Early care and education (ECE) centers are important settings influencing young children’s diet and physical activity (PA) behaviors. To better understand their impact on diet and PA behaviors as well as to evaluate public health programs aimed at ECE settings, we developed and tested the Environment and Policy Assessment and Observation – Self-Report (EPAO-SR), a self-administered version of the previously validated, researcher-administered EPAO.
Development of the EPAO-SR instrument included modification of items from the EPAO, community advisory group and expert review, and cognitive interviews with center directors and classroom teachers. Reliability and validity data were collected across 4 days in 3–5 year old classrooms in 50 ECE centers in North Carolina. Center teachers and directors completed relevant portions of the EPAO-SR on multiple days according to a standardized protocol, and trained data collectors completed the EPAO for 4 days in the centers. Reliability and validity statistics calculated included percent agreement, kappa, correlation coefficients, coefficients of variation, deviations, mean differences, and intraclass correlation coefficients (ICC), depending on the response option of the item.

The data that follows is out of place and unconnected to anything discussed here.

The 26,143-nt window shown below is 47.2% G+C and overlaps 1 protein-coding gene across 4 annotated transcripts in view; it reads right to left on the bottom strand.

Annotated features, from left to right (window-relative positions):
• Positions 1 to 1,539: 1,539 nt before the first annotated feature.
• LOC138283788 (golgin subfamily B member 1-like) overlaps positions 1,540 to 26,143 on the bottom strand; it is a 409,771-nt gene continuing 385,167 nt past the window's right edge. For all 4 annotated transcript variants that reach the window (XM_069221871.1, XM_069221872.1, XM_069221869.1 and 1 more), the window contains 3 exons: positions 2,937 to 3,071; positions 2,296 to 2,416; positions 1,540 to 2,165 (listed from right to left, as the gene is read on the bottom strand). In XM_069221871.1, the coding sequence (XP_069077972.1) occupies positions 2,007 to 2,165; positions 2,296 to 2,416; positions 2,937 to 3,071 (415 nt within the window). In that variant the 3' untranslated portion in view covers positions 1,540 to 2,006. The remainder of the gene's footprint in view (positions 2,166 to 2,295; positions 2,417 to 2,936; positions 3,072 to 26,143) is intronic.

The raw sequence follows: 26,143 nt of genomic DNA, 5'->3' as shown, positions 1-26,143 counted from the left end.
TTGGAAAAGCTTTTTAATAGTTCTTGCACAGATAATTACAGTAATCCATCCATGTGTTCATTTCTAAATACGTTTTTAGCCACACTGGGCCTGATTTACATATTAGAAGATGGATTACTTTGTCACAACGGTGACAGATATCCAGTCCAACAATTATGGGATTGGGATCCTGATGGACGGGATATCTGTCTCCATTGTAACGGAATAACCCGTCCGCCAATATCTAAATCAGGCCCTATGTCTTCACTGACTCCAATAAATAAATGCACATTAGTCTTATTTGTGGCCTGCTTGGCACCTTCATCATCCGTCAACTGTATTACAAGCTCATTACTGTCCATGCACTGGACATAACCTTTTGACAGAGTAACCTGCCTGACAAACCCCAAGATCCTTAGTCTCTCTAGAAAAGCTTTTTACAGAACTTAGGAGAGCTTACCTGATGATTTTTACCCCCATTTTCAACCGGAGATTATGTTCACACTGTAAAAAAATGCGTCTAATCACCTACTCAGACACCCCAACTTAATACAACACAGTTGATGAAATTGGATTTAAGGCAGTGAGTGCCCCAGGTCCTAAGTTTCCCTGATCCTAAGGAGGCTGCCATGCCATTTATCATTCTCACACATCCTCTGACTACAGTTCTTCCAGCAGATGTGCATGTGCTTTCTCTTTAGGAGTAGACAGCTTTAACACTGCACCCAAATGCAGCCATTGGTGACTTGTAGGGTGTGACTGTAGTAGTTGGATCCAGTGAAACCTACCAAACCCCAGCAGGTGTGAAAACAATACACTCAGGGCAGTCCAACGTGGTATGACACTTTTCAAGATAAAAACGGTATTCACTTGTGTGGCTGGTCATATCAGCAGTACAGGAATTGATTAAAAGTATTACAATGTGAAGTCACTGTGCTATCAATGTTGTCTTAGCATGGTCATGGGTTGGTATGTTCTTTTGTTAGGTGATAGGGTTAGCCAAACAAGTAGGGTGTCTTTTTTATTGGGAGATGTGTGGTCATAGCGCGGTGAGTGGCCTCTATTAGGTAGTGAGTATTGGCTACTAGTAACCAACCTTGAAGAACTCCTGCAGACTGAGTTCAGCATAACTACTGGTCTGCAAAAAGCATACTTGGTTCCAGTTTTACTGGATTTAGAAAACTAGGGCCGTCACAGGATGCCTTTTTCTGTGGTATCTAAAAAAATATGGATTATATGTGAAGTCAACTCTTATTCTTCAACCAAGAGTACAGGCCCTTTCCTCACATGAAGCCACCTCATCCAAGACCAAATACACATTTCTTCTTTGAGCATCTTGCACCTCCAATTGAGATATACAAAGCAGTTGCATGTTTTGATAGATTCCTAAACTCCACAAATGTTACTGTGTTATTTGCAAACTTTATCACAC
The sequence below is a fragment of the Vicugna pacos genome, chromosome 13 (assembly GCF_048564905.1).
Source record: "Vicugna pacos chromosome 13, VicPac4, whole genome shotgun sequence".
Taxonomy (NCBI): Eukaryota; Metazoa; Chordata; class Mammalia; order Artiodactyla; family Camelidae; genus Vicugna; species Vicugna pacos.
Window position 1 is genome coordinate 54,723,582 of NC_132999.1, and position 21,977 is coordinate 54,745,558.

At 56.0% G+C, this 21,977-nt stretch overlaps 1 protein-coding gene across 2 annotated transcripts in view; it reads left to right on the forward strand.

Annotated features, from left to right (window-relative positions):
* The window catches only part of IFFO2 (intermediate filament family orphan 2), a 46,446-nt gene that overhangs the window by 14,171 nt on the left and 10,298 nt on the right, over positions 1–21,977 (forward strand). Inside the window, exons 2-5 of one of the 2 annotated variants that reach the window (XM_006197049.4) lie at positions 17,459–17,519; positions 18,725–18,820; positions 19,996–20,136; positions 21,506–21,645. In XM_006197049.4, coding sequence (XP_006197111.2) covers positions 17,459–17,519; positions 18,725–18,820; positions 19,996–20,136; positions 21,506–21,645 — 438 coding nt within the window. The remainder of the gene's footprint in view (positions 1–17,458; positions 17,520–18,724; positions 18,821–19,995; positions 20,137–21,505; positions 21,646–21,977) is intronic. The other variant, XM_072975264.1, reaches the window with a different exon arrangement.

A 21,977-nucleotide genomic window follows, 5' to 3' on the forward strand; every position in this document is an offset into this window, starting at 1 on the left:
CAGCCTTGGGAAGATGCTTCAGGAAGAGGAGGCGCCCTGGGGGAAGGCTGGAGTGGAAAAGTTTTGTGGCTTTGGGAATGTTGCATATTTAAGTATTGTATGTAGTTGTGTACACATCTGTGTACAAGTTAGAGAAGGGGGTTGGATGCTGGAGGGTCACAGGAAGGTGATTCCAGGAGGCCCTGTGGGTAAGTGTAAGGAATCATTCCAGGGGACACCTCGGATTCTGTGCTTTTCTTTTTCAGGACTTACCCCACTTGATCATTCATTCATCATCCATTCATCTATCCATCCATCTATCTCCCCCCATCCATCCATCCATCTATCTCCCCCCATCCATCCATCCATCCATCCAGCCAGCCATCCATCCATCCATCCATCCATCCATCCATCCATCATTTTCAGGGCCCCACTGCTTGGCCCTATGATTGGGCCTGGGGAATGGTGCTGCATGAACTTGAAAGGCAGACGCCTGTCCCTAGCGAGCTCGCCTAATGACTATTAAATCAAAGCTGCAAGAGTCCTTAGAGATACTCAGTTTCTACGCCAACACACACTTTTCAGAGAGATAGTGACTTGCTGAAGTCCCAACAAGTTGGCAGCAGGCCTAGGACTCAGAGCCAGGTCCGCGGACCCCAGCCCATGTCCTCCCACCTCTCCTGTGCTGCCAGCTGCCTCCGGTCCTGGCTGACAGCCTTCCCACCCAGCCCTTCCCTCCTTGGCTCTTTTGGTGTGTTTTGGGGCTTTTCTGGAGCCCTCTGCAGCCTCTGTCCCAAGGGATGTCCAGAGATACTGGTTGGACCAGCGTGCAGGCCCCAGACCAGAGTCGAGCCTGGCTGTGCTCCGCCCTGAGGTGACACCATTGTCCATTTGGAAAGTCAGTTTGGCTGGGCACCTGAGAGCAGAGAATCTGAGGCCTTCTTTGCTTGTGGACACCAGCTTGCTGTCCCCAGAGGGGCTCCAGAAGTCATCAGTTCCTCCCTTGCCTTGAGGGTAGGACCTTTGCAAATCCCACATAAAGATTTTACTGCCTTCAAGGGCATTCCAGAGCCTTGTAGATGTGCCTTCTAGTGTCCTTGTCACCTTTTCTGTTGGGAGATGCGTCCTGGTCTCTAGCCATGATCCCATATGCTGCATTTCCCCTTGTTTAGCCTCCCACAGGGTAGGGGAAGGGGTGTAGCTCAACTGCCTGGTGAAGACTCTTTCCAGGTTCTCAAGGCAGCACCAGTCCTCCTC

Data demonstrated a range of reliability and validity evidence for the EPAO-SR instrument. Reporting from directors and classroom teachers was consistent and similar to the observational data. Items that produced strongest reliability and validity estimates included beverages served, outside time, and physical activity equipment, while items such as whole grains served and amount of teacher-led PA had lower reliability (observation and self-report) and validity estimates. To overcome lower reliability and validity estimates, some items need administration on multiple days.
This study demonstrated appropriate reliability and validity evidence for use of the EPAO-SR in the field. The self-administered EPAO-SR is an advancement of the measurement of ECE settings and can be used by researchers and practitioners to assess the nutrition and physical activity environments of ECE settings.